I think the issue with dumbing a breed down is the worry it will get popular. It will make the 'correct' version far more rare and those people who love the breed will have far less access to dogs. Also there is a risk that the people who love the 'GSD looking Golden' will become breeders, get on the breed club BOD etc. And over time the Golden temperament becomes the new normal.
 
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#60
I think the issue with dumbing a breed down is the worry it will get popular. It will make the 'correct' version far more rare and those people who love the breed will have far less access to dogs. Also there is a risk that the people who love the 'GSD looking Golden' will become breeders, get on the breed club BOD etc. And over time the Golden temperament becomes the new normal.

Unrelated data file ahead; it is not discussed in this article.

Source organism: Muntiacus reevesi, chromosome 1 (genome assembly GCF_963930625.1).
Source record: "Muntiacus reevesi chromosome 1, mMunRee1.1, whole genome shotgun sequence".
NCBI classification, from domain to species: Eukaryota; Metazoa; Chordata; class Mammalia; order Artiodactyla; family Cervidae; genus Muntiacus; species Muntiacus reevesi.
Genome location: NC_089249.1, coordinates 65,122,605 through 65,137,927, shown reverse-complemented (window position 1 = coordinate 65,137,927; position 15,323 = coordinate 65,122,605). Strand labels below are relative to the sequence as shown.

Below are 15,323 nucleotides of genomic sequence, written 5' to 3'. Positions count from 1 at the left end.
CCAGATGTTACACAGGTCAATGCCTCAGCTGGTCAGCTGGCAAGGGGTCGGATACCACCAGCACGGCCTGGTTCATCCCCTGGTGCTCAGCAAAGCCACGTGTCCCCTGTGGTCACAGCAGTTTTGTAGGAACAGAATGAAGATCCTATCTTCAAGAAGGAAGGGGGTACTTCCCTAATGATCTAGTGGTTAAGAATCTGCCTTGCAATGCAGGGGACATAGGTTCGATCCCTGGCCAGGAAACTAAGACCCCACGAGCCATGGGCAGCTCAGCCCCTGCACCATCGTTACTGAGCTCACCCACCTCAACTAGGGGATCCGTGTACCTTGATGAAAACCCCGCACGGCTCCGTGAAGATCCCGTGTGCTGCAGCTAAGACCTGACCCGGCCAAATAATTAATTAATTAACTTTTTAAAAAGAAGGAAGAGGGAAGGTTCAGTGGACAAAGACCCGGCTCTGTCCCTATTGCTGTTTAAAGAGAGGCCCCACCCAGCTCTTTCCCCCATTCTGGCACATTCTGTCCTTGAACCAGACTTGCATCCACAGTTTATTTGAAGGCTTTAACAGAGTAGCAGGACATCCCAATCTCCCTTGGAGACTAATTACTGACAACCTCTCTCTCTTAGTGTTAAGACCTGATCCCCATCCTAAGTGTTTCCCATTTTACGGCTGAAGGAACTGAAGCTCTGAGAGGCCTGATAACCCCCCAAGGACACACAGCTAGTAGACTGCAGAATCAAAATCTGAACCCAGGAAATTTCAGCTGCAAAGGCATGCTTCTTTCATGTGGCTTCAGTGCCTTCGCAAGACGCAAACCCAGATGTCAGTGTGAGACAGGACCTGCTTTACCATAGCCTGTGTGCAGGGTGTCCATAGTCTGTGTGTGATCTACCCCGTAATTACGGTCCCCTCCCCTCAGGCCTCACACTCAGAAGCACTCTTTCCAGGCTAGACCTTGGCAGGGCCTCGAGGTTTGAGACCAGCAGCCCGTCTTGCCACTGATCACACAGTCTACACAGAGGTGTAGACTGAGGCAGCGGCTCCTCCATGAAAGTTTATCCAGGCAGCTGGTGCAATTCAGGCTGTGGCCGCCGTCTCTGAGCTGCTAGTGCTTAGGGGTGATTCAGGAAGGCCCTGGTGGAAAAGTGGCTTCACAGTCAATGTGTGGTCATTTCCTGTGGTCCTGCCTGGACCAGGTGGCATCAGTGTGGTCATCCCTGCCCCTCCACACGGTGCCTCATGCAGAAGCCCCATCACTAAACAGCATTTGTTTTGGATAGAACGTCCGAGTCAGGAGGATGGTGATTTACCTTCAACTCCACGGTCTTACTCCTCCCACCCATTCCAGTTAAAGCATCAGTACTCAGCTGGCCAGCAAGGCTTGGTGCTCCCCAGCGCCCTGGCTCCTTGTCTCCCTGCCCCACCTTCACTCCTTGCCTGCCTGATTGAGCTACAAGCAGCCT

one could make the argument that it's already happened. I really don't care what kind of dogs people like, just take care of them. I don't understand why someone wants a dog that doesn't act anything like the breed description that defines it as a separate and identifiable breed, but take care if it and i have no problems.

But there are GSD breeders everywhere and there isnt' a single one in the state i live in that I'd go and looking for an actual working prospect., maybe 1. I have to go MN or IL to find a GSD breeder I'd feel confident would have a dog capable of working from it's breeding program. those aren't good odds considering I can find GSD puppies for sale all over around here.